Snohomish County not flattening the curve. 'The trend is up, up, up'
The Covid-19 curve is getting flatter in Washington State, overall, but some parts of the state are still seeing a rising tide of new cases. Snohomish County officials said today they've seen the sixth straight week of worsening numbers.
KUOW’s John Ryan joins us now for the latest from Snohomish County.
This interview has been edited for clarity.
Kim Malcolm: So, the trend is still going the wrong way there?
John Ryan: County health officials say the numbers fluctuate daily, but the trend is still up. Based on a two-week rolling average, the cases are now about as high as they were in mid-March, shortly before the first peak of this pandemic.
We've been hearing quite a bit about new cases in younger people across the state. Does that track with what Snohomish County officials are saying?
Yes, absolutely. Most of the county's new cases are people between the ages of 15 and 39 years old. The county health officials say a lot of these cases are from people socializing. Sandeep Sachdeva is the Chief Medical Officer at Swedish, Edmonds. He says a lot of people are letting down their guard. They're going to see people they trust, and miss, and haven't seen in a while.
“The transmission is occurring when people are meeting non-family members, non-household members, in small groups. Essentially, trust is a factor here: that kind of behavior where you're meeting up with trusted friends, trusted family members you haven't seen for some time.”
In a nutshell, don't trust that other people, even the people you think the world of, are somehow safe from this virus. If you do socialize outside your own household, do it outdoors, in a mask, at a distance, and with no more than five people in a week. And, if you’re ever not sure whether you should wear a mask or not, just wear it. Bring it and pop it on if a situation arises that you weren't expecting.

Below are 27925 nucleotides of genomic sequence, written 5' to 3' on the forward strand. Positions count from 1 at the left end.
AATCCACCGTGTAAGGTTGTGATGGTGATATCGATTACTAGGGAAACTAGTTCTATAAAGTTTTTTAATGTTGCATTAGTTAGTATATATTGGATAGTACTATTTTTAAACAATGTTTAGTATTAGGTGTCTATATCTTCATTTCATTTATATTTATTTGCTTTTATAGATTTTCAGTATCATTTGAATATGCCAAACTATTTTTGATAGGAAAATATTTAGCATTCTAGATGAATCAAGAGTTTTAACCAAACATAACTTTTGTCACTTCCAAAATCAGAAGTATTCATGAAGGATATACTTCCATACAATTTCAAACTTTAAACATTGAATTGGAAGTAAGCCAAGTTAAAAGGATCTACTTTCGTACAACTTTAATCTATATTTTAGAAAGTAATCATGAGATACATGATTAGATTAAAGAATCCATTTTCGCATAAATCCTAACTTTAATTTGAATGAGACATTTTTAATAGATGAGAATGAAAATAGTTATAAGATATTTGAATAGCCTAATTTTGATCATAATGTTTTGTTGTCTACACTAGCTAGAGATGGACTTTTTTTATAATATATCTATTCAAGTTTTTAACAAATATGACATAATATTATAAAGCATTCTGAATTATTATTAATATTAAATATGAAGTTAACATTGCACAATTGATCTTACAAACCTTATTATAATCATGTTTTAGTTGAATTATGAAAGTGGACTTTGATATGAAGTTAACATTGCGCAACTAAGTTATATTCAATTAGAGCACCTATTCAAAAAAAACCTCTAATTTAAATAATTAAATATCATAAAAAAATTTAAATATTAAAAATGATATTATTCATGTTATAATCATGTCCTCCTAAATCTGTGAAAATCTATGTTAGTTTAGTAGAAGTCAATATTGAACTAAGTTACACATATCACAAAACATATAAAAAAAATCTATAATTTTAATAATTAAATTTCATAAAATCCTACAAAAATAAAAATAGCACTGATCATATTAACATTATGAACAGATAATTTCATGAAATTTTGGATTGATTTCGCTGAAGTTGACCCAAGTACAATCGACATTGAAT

Are you hearing any good news from Snohomish County on the Covid front?
A couple of things. The number of people dying from Covid is lower. That's basically driven by the fact that we're seeing younger, healthier people get the disease now, not folks in nursing facilities.
Sachdeva says young people still can get quite sick or die, even though the odds are in their favor, but he still says it's kind of a game of Russian Roulette of who will get deathly ill when they contract Covid-19.
One success story from his hospital is that masks work. They've had mandatory masking there since before long before government mandated it, and none of the people working in the intensive care unit have gotten the disease, even though they're working around some very sick people. Sachdeva says if we could get that kind of success out in the community and get 95% of people to wear masks, we would be able to turn the corner on this pandemic very quickly.
Listen to the interview by clicking the play button above.